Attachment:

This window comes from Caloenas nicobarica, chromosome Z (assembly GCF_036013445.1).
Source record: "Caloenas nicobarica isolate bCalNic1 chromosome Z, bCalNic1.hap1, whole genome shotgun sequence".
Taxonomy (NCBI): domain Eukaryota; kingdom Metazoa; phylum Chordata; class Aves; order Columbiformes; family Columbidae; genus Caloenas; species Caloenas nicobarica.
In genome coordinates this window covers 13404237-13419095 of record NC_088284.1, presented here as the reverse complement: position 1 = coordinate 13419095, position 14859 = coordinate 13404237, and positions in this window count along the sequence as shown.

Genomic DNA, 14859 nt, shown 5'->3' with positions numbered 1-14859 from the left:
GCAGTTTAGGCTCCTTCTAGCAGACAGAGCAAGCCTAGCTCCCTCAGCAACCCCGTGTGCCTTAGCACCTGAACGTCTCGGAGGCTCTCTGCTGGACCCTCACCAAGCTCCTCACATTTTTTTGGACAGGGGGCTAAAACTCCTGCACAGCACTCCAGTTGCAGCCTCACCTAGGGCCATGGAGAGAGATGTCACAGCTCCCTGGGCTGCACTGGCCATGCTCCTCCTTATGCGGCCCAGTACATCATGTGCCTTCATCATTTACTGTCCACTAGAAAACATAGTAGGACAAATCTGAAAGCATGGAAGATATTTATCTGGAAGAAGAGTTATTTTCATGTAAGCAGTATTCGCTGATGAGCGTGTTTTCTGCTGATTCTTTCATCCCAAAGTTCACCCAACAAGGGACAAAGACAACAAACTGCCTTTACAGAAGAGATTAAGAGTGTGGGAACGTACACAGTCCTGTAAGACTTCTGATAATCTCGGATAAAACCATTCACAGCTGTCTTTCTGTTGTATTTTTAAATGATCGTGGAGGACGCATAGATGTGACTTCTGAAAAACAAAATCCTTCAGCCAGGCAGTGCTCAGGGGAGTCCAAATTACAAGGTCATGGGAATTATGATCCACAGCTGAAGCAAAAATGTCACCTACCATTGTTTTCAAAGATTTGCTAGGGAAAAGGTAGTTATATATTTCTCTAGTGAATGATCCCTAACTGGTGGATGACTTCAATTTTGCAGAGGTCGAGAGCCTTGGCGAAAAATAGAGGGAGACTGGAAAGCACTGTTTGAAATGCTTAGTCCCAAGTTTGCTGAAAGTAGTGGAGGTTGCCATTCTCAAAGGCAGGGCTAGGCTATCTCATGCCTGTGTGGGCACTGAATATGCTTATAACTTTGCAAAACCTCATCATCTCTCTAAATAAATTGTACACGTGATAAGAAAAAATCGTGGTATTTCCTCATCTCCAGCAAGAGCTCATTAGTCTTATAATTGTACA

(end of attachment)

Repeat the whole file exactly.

This window comes from Caloenas nicobarica, chromosome Z (assembly GCF_036013445.1).
Source record: "Caloenas nicobarica isolate bCalNic1 chromosome Z, bCalNic1.hap1, whole genome shotgun sequence".
Taxonomy (NCBI): domain Eukaryota; kingdom Metazoa; phylum Chordata; class Aves; order Columbiformes; family Columbidae; genus Caloenas; species Caloenas nicobarica.
In genome coordinates this window covers 13404237-13419095 of record NC_088284.1, presented here as the reverse complement: position 1 = coordinate 13419095, position 14859 = coordinate 13404237, and positions in this window count along the sequence as shown.

Genomic DNA, 14859 nt, shown 5'->3' with positions numbered 1-14859 from the left:
GCAGTTTAGGCTCCTTCTAGCAGACAGAGCAAGCCTAGCTCCCTCAGCAACCCCGTGTGCCTTAGCACCTGAACGTCTCGGAGGCTCTCTGCTGGACCCTCACCAAGCTCCTCACATTTTTTTGGACAGGGGGCTAAAACTCCTGCACAGCACTCCAGTTGCAGCCTCACCTAGGGCCATGGAGAGAGATGTCACAGCTCCCTGGGCTGCACTGGCCATGCTCCTCCTTATGCGGCCCAGTACATCATGTGCCTTCATCATTTACTGTCCACTAGAAAACATAGTAGGACAAATCTGAAAGCATGGAAGATATTTATCTGGAAGAAGAGTTATTTTCATGTAAGCAGTATTCGCTGATGAGCGTGTTTTCTGCTGATTCTTTCATCCCAAAGTTCACCCAACAAGGGACAAAGACAACAAACTGCCTTTACAGAAGAGATTAAGAGTGTGGGAACGTACACAGTCCTGTAAGACTTCTGATAATCTCGGATAAAACCATTCACAGCTGTCTTTCTGTTGTATTTTTAAATGATCGTGGAGGACGCATAGATGTGACTTCTGAAAAACAAAATCCTTCAGCCAGGCAGTGCTCAGGGGAGTCCAAATTACAAGGTCATGGGAATTATGATCCACAGCTGAAGCAAAAATGTCACCTACCATTGTTTTCAAAGATTTGCTAGGGAAAAGGTAGTTATATATTTCTCTAGTGAATGATCCCTAACTGGTGGATGACTTCAATTTTGCAGAGGTCGAGAGCCTTGGCGAAAAATAGAGGGAGACTGGAAAGCACTGTTTGAAATGCTTAGTCCCAAGTTTGCTGAAAGTAGTGGAGGTTGCCATTCTCAAAGGCAGGGCTAGGCTATCTCATGCCTGTGTGGGCACTGAATATGCTTATAACTTTGCAAAACCTCATCATCTCTCTAAATAAATTGTACACGTGATAAGAAAAAATCGTGGTATTTCCTCATCTCCAGCAAGAGCTCATTAGTCTTATAATTGTACA